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Thread: Lens hoods.

  1. #1

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    Lens hoods.

    I was given 4 metal lens hoods of various lengths.How can I be assured that I don't vignette a certain lens.Is there a chart?

  2. #2

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    Good Morning, Mike,

    The standard check is to open the shutter and look through the corners of the film frame. If there is some darkening visible, the hood is interfering. The effect will also vary with the aperture used. On a 35mm or MF camera, it's simple enough to expose a few frames with the hood(s) attached to the lens. Shoot frames at full aperture, stopped down to mid-range, and stopped down completely; the developed film should tell the story.

    Konical

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    I think I remember a thread on optimal lenshood . It included a formula.

    A wider lens will need a shorter or wider hood. I find this easier to understand if I start drawing lines on paper.

  4. #4
    Mick Fagan's Avatar
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    Konical has the right answer, I would just add that if possible, shoot a totally clear sky.

    Then when you view your negs on a light box (or window) under a loupe, you should be able to see any damaging density differences in the corners.

    Actually you don't really need a loupe to get the overall picture, but it can help for nit picking.

    Mick.

  5. #5

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    Usually you should avoid vignette image, but one day a while back I decided to a lens hood for a mild telephoto on a 17 mm lens to see what will happen. The image was a circle and I thought it was kinda neat.

    Jeff

  6. #6

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    I'll try that with the 24mm Nikkor.........................when I pay it off.

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    According to a Nikon catalogue I have, the correct Nikon hood for a 24mm is the HN-1 (which coincidentally is also right for the 35mm PC lenses, so as not to vignette when the lens is shifted). The diameter of the HN-1 is 71mm, the depth (from front to where the thread starts) is 12mm.
    The 24mm Nikkor is one of my favorite lenses.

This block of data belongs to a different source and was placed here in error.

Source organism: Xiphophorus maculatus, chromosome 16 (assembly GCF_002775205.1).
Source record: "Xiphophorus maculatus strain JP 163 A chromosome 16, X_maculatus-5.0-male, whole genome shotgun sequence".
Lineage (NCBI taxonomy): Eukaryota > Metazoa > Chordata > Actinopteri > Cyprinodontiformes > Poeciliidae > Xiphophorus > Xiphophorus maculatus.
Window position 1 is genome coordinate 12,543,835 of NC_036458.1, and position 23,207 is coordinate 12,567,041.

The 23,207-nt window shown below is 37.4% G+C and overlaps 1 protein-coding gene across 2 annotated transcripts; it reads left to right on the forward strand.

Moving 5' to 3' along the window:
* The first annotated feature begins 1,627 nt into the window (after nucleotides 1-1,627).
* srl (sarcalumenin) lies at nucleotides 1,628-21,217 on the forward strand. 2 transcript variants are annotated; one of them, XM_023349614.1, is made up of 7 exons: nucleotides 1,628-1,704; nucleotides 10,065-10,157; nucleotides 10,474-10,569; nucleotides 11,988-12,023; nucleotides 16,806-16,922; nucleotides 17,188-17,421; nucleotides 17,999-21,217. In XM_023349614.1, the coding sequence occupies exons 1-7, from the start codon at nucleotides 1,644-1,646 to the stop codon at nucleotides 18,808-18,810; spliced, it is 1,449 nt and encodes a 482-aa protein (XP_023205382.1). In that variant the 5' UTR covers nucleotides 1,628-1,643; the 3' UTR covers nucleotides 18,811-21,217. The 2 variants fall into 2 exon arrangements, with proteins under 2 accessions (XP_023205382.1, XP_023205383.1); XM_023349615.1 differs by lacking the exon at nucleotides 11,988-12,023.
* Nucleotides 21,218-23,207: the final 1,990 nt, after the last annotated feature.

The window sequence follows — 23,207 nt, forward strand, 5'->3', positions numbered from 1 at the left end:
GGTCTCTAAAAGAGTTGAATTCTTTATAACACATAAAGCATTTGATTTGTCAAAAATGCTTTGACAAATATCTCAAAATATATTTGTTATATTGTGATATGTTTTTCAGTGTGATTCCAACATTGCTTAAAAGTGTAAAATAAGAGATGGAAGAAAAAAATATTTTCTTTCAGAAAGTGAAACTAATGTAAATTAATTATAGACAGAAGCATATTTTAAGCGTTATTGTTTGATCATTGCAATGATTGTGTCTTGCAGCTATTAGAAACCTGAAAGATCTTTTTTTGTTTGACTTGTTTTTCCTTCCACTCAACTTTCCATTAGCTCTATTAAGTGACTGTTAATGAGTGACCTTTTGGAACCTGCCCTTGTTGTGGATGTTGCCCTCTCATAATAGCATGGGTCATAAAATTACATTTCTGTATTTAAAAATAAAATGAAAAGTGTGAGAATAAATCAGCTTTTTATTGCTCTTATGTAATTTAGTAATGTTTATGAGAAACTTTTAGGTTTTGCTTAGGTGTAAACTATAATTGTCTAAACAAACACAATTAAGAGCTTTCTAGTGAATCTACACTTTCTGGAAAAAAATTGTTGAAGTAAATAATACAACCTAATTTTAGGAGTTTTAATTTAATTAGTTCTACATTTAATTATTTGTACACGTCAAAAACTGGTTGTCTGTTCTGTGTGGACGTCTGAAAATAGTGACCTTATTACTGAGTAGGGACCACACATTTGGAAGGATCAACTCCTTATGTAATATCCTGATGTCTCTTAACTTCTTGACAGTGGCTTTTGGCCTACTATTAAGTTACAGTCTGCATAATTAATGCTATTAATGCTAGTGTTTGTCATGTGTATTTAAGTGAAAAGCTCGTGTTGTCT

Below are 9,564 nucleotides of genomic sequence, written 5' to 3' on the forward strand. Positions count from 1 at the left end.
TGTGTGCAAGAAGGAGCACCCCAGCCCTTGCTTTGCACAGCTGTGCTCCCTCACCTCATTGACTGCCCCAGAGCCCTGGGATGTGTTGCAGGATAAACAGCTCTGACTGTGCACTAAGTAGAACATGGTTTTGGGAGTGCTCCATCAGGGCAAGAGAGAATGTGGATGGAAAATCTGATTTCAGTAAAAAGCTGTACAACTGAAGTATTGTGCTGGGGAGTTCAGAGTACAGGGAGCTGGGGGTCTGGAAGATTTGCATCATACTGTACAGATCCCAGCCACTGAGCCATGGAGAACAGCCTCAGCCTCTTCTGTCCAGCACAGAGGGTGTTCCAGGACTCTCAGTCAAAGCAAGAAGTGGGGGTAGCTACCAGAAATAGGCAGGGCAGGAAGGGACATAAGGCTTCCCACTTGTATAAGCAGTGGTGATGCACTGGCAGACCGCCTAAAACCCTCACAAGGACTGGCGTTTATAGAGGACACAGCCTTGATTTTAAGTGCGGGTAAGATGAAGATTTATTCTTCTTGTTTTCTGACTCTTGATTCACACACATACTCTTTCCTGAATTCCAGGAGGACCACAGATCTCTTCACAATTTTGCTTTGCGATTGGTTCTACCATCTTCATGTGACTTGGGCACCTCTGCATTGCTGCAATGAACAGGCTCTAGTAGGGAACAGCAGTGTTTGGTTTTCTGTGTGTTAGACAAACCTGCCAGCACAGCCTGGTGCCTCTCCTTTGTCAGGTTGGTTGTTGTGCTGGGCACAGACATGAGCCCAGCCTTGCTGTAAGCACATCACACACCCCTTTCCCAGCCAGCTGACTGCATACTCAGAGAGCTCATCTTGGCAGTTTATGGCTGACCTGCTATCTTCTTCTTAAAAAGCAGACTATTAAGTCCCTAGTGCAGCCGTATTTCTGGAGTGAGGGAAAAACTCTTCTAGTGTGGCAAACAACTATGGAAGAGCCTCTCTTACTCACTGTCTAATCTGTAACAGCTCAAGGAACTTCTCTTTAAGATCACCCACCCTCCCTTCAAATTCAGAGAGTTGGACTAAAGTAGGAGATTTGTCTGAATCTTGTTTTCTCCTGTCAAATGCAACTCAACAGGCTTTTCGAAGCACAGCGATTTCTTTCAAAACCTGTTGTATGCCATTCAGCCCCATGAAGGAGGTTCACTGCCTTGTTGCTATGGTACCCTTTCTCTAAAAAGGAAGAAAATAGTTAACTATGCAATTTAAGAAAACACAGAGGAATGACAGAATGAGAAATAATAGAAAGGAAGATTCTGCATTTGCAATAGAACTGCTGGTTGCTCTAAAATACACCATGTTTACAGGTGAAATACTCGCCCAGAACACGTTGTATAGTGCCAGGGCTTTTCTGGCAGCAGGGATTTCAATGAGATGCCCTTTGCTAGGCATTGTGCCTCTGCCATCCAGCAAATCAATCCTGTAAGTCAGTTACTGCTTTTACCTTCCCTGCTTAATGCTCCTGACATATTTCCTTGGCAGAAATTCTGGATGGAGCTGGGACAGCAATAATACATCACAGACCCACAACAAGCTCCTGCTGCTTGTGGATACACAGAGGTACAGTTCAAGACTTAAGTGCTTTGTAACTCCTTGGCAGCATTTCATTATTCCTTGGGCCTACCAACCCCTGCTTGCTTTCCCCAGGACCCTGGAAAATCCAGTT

8. #8

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    There is a first check that will cost you nothing in film & it will show if the hood may, ( not will ), vignette.
    It is Pass, Fail. That is, if you pass, you can go on & check it with film, as was suggested above. If you fail, it's definite.

    With the filter on the lens, ( distance matters ), keep the focus at infinity, manually stop down the lens all of the way & check all 4 corners, of the viewing screen, inside of the finder. If the corners are dark, even in a little, you failed.
    Admittedly, this is sometimes hard to see.

    If it helps, I often stack a B+W KR 1.5 filter & a Tiffen Thin Circular Polarizer together, then test.
    I like to be able to twist the hood to adjust the polarizer. i find it's much easier to work this way.

  9. #9
    nicefor88's Avatar
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    Konical is right, his procedure works fine but sometimes it is quite hard to detect loss of light in corners with bear eyes. But your film will!!
    My technique is quite simple. A lens hood for wideangle lenses 24 to 35mm shoud have a 1.5 cm depth max. Allow 5cm for a standard lens, 7cm for 85-105mm, 9cm for 135mm. These are average depths.
    I have noticed that a 5cm-deep hood on a 135mm works well enough.
    Of course, the position of the camera matters a lot, the closer to the light source the more chances to have undesirable light coming into the lens and fooling the meter.



 

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